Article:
Frustrated by his former law firm’s unwillingness to admit him to the partnership for the second year in a row, Steven Cohen decided to leave his $200,000-a-year job as an associate lawyer in a large Toronto firm and pursue a career playing poker on a full-time basis.
On Mr. Cohen’s 2006 personal tax return, he included a “Statement of Business Activities” on which he reported income from “gambling activities” of about $81,000, which represented his winnings and offset this with about $203,000 consisting of “purchases” of $196,000 and business expenses of $7,000, resulting in a net loss of $122,000. The purchases, which Mr. Cohen referred to as “inventory,” were actually the total of the cash spent on his gambling activities.
In court, Mr. Cohen testified he has been playing poker since age 21 as a hobby, playing seven-card stud poker but transitioned to Texas Hold’em poker in 2005, where he became successful in small stakes games.
Before 2006, Mr. Cohen went to Vegas or Atlantic City once a year to play in live tournaments but also played with a group of friends monthly in cash games. During 2006, he testified that he played Internet poker six to eight hours a day, seven days a week, using four poker websites and logging moe than 2,500 hours of playing time that year. In 2006, he also participated in seven live tournaments.
The issue before the court was whether Mr. Cohen’s $122,000 loss from poker playing in 2006 was tax deductible.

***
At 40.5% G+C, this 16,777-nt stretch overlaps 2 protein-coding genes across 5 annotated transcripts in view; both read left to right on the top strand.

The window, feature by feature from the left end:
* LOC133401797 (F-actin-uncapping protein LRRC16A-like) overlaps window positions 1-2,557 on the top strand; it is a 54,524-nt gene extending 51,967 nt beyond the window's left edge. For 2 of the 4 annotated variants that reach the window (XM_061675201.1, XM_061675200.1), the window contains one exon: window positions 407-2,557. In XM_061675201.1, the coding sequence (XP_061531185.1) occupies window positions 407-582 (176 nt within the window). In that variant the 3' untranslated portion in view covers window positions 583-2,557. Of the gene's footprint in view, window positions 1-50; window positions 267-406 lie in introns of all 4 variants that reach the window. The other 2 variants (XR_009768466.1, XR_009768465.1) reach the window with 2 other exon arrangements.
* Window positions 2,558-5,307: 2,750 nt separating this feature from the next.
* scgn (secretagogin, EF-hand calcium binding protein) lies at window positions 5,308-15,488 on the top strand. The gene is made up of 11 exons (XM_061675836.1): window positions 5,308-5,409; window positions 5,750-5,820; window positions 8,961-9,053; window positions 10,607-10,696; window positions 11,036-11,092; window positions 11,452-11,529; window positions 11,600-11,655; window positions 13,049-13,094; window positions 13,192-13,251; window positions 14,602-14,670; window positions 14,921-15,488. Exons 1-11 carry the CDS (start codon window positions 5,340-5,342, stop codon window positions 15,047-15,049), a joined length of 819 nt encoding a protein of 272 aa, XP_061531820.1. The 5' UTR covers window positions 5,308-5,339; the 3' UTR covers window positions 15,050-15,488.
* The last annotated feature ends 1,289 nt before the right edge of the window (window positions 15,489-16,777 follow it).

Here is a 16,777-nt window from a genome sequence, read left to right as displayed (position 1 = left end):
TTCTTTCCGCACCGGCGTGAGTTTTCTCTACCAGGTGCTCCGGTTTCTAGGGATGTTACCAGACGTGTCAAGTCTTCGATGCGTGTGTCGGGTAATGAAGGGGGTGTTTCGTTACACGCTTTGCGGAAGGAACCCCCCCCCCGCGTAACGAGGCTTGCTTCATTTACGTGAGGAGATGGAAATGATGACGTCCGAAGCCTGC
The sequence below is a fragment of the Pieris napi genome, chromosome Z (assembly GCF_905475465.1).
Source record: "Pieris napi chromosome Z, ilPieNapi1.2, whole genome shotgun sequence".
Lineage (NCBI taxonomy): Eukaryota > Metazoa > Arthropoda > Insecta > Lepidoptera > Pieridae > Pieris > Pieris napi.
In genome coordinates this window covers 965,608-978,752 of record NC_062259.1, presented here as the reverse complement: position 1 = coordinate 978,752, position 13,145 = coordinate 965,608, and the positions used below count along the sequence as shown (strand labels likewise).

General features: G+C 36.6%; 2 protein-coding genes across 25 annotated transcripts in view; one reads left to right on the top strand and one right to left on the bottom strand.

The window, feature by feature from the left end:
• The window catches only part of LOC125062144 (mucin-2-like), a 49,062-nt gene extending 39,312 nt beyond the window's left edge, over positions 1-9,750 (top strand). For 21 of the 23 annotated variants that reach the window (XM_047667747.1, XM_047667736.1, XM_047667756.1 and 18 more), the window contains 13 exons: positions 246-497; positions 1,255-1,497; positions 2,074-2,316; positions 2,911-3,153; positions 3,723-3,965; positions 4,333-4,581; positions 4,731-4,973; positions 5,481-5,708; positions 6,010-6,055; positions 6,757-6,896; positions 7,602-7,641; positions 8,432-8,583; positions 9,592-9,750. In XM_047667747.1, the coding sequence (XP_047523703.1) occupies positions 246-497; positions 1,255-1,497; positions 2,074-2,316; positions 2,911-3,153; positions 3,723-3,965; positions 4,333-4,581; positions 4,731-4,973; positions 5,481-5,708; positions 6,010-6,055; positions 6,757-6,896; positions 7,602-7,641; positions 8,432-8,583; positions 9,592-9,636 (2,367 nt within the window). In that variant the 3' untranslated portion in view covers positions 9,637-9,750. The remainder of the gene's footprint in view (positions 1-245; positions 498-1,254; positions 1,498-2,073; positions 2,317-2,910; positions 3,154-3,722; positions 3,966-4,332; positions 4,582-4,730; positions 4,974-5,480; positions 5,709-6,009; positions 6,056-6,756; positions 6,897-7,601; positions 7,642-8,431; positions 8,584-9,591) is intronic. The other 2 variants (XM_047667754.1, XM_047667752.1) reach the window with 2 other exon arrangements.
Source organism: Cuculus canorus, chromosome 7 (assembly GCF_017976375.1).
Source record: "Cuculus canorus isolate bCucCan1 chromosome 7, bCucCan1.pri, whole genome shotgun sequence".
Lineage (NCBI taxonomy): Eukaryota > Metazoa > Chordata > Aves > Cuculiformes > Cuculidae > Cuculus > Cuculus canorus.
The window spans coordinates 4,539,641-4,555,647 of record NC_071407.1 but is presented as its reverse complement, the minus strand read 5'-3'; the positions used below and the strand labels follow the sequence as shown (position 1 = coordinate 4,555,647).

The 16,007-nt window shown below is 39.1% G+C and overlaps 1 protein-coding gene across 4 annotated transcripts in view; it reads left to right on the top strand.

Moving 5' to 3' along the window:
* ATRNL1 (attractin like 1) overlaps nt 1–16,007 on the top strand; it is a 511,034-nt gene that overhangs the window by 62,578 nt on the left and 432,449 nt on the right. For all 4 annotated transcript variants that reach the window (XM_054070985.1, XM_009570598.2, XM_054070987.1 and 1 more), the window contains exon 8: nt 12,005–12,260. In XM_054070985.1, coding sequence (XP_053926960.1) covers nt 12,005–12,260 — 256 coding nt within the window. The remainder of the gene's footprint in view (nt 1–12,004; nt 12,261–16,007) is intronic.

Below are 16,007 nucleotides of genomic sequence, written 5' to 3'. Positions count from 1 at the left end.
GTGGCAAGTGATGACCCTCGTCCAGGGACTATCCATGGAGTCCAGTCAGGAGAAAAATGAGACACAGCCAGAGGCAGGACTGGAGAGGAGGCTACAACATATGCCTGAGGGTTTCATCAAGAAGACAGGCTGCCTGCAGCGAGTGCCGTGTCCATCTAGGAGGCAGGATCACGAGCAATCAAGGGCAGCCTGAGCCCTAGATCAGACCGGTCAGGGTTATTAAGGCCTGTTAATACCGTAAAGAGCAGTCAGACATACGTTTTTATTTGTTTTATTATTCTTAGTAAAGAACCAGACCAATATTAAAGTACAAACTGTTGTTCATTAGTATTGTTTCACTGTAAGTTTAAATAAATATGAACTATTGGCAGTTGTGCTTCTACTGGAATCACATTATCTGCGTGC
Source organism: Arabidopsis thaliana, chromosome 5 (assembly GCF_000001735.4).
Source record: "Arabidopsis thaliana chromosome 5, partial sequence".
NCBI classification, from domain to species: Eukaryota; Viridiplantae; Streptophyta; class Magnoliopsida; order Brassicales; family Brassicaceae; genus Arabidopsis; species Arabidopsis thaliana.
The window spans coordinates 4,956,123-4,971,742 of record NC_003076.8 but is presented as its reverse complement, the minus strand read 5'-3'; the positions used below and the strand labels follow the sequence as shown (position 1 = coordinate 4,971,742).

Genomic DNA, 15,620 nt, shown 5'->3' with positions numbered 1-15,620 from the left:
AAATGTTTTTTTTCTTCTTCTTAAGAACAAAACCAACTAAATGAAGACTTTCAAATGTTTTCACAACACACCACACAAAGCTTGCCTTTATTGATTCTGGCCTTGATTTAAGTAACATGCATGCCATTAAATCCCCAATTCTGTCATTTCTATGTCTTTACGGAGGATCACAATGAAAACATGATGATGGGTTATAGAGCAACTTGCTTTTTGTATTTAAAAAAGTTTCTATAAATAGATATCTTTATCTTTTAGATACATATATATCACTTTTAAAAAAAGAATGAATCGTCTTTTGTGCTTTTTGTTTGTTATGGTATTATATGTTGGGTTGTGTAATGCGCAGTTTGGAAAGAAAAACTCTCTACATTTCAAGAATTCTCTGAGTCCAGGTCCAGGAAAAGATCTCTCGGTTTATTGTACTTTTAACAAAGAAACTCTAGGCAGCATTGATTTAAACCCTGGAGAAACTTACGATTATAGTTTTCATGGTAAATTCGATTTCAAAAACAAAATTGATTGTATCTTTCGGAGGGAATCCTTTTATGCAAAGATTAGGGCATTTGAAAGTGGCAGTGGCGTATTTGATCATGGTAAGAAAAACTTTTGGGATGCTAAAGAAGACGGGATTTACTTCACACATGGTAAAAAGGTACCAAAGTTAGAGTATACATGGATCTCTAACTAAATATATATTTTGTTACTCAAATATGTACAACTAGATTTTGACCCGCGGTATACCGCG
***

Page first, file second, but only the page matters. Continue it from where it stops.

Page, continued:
If, as Mr. Cohen argued, he was considered to be engaged in the full-time business of poker playing as a professional poker player, his loss would be considered a business loss and therefore would be fully deductible against all sources of income.
On the other hand if, as the Canada Revenue Agency argued, Mr. Cohen was a “hobby gambler and was not in the business of gambling,” he would not be entitled to the business loss claimed.
Under the Income Tax Act, a “business” is defined to include “a profession, calling, trade, manufacture or undertaking of any kind” and includes “an adventure or concern in the nature of trade.”
Nearly a decade ago, the Supreme Court of Canada said that to determine whether an activity constituted a business, you must first determine whether there is a source of income.
As the highest court explained, “where the nature of a taxpayer’s venture contains elements which suggest that it could be considered a hobby or other personal pursuit, but the venture is undertaken in a sufficiently commercial manner, the venture will be considered a source of income for the purposes of the Act.”
The key issue in the case was whether Mr. Cohen’s gambling, which the judge said is “generally considered a personal activity with the professional players in a minority” was done in a sufficiently commercial manner as to constitute a source of income.
After a detailed legal analysis, the judge was unable to conclude that Mr. Cohen’s gambling activities fell within the definition of a business and his gambling loss was denied.
Mr. Cohen is now back to practicing corporate/securities law at his own boutique firm in downtown Toronto.